After deliberating with my team for this weekends SCG Tour® stop in Philadelphia, (Todd Anderson and Daryl Ayers for those interested), it was determined that I would take the Modern seat.
Obviously Rivals of Ixalan was going to have a much larger impact on Standard than Modern, so the events of last weekend weren't as important for me, but having grown disenchanted with Dredge in recent weeks, I wanted to take a fresh look at the format and see where the metagame was and if there was something I could take advantage of.
Unsurprisingly, Rivals of Ixalan had little to no impact on the metagame, but there was a deck I noticed that had a larger showing than it has in recent memory: Burn. It was tied for the second most popular Modern deck in day two in the Open last weekend, and the choice for two teams in the top 8. Being a Team Open the results of an individual format have some additional variance, but Burn also put up a solid showing in the Classic on Sunday, taking first, tenth, twelfth, and sixteenth.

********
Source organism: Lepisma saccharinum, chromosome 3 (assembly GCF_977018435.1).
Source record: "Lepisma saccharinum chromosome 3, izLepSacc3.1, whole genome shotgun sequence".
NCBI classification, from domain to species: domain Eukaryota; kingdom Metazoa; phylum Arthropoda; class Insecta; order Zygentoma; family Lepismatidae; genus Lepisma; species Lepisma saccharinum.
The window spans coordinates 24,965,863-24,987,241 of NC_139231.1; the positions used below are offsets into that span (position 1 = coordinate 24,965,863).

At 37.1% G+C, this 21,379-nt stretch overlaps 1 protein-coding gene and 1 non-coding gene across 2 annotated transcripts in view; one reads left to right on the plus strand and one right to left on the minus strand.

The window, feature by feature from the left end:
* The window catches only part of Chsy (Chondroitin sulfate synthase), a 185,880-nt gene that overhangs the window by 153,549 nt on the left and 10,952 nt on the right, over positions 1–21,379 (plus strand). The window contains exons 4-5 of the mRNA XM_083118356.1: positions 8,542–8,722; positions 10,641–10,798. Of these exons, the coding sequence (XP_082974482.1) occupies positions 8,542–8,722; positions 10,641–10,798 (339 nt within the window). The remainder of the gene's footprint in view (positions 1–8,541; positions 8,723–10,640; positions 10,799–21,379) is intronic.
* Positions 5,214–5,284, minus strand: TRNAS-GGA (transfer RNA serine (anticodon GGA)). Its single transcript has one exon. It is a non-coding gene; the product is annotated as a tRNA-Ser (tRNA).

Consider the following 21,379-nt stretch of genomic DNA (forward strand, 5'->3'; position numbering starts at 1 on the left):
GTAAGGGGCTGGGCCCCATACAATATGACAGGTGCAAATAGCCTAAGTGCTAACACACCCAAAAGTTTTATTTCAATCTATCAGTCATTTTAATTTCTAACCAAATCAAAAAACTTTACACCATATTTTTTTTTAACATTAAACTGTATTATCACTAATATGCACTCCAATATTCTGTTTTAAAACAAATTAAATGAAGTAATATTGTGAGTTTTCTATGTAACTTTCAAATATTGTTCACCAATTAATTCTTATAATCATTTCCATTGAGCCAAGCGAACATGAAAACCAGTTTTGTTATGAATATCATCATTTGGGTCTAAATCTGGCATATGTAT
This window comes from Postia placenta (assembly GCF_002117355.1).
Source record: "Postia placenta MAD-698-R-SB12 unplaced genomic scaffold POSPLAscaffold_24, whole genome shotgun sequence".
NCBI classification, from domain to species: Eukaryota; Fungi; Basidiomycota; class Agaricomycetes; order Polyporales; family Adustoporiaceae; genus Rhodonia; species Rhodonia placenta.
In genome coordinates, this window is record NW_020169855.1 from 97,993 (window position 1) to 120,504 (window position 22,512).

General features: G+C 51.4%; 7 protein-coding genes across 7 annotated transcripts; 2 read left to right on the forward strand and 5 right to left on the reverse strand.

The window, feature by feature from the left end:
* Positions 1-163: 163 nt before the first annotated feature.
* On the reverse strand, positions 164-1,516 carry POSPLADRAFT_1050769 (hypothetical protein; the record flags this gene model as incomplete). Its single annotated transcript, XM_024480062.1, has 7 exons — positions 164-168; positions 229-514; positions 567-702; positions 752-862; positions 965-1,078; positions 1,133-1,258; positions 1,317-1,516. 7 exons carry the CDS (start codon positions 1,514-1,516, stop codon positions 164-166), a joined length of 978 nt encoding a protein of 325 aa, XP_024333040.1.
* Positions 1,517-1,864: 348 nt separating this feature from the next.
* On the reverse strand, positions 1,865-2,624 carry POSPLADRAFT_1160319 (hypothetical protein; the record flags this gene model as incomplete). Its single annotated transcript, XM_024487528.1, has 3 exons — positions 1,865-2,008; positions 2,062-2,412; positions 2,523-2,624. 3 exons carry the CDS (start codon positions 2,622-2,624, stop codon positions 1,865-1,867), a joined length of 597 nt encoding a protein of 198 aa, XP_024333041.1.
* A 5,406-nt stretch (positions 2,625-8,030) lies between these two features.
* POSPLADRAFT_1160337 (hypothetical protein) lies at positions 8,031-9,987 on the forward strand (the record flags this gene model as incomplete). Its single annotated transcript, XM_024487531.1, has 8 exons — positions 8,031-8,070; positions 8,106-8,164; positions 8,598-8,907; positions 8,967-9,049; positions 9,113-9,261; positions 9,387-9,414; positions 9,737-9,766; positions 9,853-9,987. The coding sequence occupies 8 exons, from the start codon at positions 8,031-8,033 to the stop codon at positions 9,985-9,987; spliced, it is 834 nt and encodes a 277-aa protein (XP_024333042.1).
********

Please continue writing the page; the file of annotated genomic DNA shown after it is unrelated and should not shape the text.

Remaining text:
Burn has remained a popular deck online for years, mainly due to its low cost and straightforward play style, but it hasn't been a force in the paper metagame for a while. Having played the deck off and on for several years, most notably at Pro Tour Fate Reforged, I attributed this deck to the fact that Burn simply hasn't gained any notable upgrades since the printing of Eidolon of the Great Revel.
In a non-rotating format like Modern, decks often fall out of the metagame when they fail to improve over time, being left behind as other decks get new toys and they're left playing with a headless Barbie doll and an empty container of Play-Doh. The lone exception to this reality is Affinity, but that deck gets to play a Mox so it's just cheating.
But somehow, Burn has returned from the dead despite receiving no new additions. Understanding the circumstances that led to this revival is the key to understanding where the Modern metagame currently stands and how to exploit it this weekend.
The Rise of Favorable Matchups